Henry III, perhaps unfortunately for Evpraksia, died soon after they were married and Evpraksia was left a teenage widow, without children. She was turned out of Henry III’s territory when his brother took over as margrave, and she took up residence in a nunnery whose abbess was Emperor Henry IV’s sister. It was only a year or so later that Henry IV’s own wife, Bertha, died (of natural causes) and the two arranged to be married, making Evpraksia empress of the German Empire.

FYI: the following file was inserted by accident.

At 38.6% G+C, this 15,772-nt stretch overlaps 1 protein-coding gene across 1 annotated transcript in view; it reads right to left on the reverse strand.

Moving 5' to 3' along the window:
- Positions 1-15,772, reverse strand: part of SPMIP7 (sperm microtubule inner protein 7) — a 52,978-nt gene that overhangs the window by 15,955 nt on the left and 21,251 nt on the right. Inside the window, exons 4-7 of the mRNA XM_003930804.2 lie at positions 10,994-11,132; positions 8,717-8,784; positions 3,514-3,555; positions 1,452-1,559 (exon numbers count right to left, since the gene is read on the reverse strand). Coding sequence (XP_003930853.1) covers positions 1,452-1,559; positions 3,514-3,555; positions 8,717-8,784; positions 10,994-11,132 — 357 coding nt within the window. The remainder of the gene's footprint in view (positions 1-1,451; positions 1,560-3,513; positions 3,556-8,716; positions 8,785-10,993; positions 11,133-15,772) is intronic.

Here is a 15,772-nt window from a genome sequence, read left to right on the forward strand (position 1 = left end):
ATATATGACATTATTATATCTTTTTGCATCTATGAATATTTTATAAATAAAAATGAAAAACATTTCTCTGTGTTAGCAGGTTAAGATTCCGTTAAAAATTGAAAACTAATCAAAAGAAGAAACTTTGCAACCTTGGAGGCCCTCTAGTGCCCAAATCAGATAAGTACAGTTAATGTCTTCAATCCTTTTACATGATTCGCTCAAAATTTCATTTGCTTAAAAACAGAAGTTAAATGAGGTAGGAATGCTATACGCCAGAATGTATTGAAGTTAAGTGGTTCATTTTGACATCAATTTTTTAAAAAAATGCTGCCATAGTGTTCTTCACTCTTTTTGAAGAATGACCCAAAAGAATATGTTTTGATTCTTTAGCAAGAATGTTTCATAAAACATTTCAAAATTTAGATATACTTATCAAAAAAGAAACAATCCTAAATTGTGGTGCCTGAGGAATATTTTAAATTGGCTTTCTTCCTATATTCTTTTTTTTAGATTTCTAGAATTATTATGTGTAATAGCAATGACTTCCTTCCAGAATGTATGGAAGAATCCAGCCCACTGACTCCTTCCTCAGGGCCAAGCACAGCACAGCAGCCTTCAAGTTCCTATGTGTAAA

Evpraksia’s second marriage was much longer, but no happier than her first. Clement III’s message to the Rusian Church arrived at the desk of the Greek Metropolitan Ioann II who resided in Kyiv. Unlike the Rusian elite who were happy to marry people from throughout Europe, no matter their Christian faith, Ioann II was part of the Greek ecclesiastical hierarchy who were taking part in the disagreements between the Constantinopolitan and Latin Churches. Thus, there was no hope to be had for an agreement between him and Clement III. It also seems that there was a larger realignment of politics with regard to the Normans in the Italian peninsula, the new pope Urban II, and the Byzantine emperor, and Evpraksia became the agent for some of these changes.